Alix Poisson, Jean-Xavier de Lestrade's favorite actress, of The Courjault Affair in Sambre, which shows thirty years of bankruptcy of the care of victims of sexual assault in France, has long been involved on the subject. A year ago, she is the patron of L'Enfant bleu, an association that fights against child abuse, and a short film on incest, 1432. Or how an actor who succeeds in everything loses his footing, one evening on stage, when he discovers the presence of his former aggressor in the room...
- Tonight TV: check out all the programs airing tonight on TV
A masterful film, with a fluid direction, a slick cinematography, remarkable actors - Jérémy Lopez from the Comédie Française and Patrick Descamps. Above all, it is a deeply moving film. The success of Sambre, and the thousands of messages of thanks that the series has generated on social networks, offers us the opportunity to return to the subject with its director and to help the dissemination of this work that can be described as a public utility.
TV MAGAZINE. - What did you have before you, the desire to direct or to take up this subject?
Alix POISSON. - It was concomitant. For a while, I had been working with the association L'Enfant bleu and I was beginning to master the subject of sexual violence in children. At the same time, I wanted to be the driving force behind a project. The trigger came from the story told to me by an actor I know: he had received a call from his attacker one night before acting at the theatre... What is going on in the victim's mind when they are confronted by their attacker? They say they don't expect anything but are often stunned by the violence of the response. The manipulation enterprise continues.
Did the prism of an actor character seem more interesting to you?
Yes, the fact that he is forced to go through the performance. I've done a lot of theatre and I've seen it in other circumstances: the loss of a loved one, a child in hospital... And no matter what happens, you have to play. It's a kind of childhood nightmare and there's something extremely restorative for my character in saying those words, from that play, that night: "I don't love you, don't chase me." This is an excerpt from Shakespeare's A Midsummer Night's Dream, a play that is also about sexual violence and consent.
Jérémy Lopez of the Comédie Française and Patrick Descamps in 1432. Credit: Blacktool Studio
You have been at a good school with Jean-Xavier de Lestrade to approach this type of subject with modesty and delicacy. What did you take away from the way he worked?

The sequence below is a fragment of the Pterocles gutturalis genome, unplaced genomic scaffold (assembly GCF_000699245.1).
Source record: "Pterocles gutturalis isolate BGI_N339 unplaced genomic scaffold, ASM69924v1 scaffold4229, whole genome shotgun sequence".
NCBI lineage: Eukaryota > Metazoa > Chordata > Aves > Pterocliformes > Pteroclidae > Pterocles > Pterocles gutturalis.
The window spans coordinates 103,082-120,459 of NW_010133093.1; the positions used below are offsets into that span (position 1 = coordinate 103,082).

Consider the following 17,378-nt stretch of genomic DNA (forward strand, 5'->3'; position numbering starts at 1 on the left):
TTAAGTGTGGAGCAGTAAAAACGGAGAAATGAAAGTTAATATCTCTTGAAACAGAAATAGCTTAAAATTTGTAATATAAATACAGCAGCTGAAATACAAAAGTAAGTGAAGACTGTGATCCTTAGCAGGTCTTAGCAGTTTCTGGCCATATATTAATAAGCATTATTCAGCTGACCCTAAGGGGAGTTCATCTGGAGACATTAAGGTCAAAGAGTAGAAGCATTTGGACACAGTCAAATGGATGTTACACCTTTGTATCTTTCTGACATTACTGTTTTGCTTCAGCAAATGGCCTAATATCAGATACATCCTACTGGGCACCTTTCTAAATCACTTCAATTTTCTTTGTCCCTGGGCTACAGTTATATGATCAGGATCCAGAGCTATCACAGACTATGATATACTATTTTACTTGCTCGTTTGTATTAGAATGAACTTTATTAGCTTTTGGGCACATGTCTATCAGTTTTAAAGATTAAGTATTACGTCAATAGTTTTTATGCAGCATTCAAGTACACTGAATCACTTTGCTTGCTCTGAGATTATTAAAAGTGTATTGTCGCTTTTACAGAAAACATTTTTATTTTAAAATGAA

The choice of the geographical distance at which your camera is, what focal length and which frame you choose, already tells 50% of what you have to say. I tried to apply it even if, in hindsight, I understand that I sometimes made bad choices or at least not precise enough. At least I asked myself the question: where to put myself in relation to my character and what he has in mind. And, the second essential point, always give priority to the actors!
"People are seizing on the subject, as with Sambre, it opens a floodgate"
Are you leading them the way you'd like to be led?
When I started the film, I was terrified of the technical part because I didn't feel legitimate. The direction part seemed simpler to me, especially since I love watching the actors work: making mistakes, searching... But not at all! None work the same way. You have to adapt without losing your focus. It's a living matter full of stage fright and anguish! At the same time, you have to know how to trust them, the actors don't always offer what you had planned but the result is sometimes better. For my part, I'd like to be able to reach that place where you don't play anymore, a form of letting go.
This short film has been shown in schools and festivals: what kind of reception have you received?
It has been shown in Trouville, Namur, Angoulême, Alès, Bastia... It has always been well received, people are taking up the subject, as with Sambre, it opens a floodgate. I also presented it last week in four high school classes in the Grand-Est region where we filmed. It's disturbing. First there are silences, because it is difficult to express oneself in public, and then speech is freed. But these young people admit that they don't necessarily talk about it head-on with each other. That's why it's so important to present the film.
This film was made with the participation of France télévisions as part of the program Libre Court.www.france.tv/france-3/libre-court. Instagram: courtmetrageftv
1432 also benefited from the support of the Grand Est region and the city of Mulhouse.